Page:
His proficiency at watchmaking was clear as he progressed through the three-year course in Paris. In 1980, when a representative from a local repair and restoration workshop came to visit the school in his final year, asking if there were any students capable of starting straight away, Halter leapt at the opportunity. He worked in this Parisian restoration workshop for a year, before moving to another local store that gave him the opportunity to work on smaller pieces. Many other independents have taken a similar route, with their time in restoration deepening their understanding and appreciation for traditional methods and design.
Halter worked at this second shop for the rest of the ‘80s. Then, in 1989, he decided that it was time for a change, and he moved to Switzerland. “Moving out here gave me a whole new perspective on watchmaking,” Halter says. “In Paris, we only ever worked on older watches, but once I was here, a new world opened up to me.” This new world was introduced to him by none other than François-Paul Journe and Denis Flageollet, as he joined them in their newly founded movement developer, Techniques Horlogères Appliquées. The company specialised in developing complicated movements and counted brands such as Audemars Piguet, Cartier or Breguet as its clients. At the time, it was arguably rivalled only by Renaud et Papi. Halter spent around three years there, in a small village in the Jura Mountains, basking in this creative environment.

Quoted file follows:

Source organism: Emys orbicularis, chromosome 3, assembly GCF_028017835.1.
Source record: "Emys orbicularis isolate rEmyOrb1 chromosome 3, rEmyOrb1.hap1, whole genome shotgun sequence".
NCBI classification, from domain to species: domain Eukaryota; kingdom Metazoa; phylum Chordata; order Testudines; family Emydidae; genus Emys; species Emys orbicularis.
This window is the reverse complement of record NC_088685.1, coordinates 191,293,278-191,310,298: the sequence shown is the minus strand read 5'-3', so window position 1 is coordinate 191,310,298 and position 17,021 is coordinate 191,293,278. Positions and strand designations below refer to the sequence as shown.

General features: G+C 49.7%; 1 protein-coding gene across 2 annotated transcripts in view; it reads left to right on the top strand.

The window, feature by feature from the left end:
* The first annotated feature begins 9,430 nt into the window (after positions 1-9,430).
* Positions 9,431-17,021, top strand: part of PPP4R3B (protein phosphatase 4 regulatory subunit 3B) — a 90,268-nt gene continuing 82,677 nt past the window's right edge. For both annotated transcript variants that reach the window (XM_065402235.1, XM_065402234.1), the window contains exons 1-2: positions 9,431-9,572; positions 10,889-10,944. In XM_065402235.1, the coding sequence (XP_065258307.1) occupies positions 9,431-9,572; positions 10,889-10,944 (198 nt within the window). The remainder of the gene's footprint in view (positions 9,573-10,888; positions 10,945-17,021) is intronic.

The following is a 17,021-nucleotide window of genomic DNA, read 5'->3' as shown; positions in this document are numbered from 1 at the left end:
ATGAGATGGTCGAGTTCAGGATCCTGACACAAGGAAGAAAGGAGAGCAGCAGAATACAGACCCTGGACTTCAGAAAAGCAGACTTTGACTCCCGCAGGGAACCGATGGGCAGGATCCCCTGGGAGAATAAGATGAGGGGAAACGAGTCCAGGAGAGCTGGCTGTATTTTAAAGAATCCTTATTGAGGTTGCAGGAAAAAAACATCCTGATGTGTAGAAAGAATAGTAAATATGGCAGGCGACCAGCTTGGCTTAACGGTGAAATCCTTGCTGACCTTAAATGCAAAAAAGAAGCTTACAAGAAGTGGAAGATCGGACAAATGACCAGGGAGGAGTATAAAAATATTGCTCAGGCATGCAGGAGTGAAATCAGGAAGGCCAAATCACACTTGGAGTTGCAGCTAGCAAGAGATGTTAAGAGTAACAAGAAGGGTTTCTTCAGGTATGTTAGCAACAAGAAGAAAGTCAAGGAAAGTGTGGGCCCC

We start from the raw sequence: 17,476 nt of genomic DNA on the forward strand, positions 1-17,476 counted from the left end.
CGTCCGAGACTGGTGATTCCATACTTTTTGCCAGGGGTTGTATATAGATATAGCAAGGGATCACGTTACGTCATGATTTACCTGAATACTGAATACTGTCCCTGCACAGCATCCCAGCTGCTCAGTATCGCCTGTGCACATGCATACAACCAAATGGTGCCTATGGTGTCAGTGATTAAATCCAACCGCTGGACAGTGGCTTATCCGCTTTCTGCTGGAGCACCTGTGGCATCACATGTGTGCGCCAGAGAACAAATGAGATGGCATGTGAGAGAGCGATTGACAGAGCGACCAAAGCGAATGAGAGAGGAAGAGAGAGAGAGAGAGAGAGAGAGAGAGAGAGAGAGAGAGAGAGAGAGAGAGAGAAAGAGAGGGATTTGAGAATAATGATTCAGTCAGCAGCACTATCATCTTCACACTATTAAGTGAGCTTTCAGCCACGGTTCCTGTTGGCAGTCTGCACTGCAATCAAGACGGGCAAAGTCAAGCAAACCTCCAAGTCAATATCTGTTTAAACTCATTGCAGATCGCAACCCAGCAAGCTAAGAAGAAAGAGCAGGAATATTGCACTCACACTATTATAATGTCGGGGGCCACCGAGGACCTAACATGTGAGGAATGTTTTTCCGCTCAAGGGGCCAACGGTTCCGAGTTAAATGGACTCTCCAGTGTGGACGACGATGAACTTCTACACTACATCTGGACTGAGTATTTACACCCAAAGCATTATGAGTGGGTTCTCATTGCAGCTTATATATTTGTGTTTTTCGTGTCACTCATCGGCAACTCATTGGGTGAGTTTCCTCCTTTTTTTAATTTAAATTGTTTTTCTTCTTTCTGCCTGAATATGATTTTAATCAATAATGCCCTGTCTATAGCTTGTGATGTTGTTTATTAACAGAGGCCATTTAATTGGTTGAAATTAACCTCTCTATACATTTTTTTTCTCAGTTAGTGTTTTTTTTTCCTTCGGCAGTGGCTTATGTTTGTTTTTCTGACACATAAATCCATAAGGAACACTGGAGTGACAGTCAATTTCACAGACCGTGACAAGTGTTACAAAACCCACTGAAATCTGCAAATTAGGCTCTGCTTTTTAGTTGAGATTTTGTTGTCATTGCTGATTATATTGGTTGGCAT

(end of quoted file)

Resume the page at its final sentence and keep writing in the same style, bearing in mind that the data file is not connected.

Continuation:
Rather interestingly, many of the watchmakers involved in Techniques Horlogères Appliquées went on to launch their own independent brands, no doubt partially motivated by their experiences creating and developing movements for others. Journe and Flageollet would establish their own brands, in 1999 and 2002 respectively. As for Vianney Halter, he founded the Manufacture Janvier SA in 1994, with the name being an homage to the 18th century watchmaker he admired. For a few years, he continued working as a supplier for more established brands, but gradually, the desire to create his own watch took over.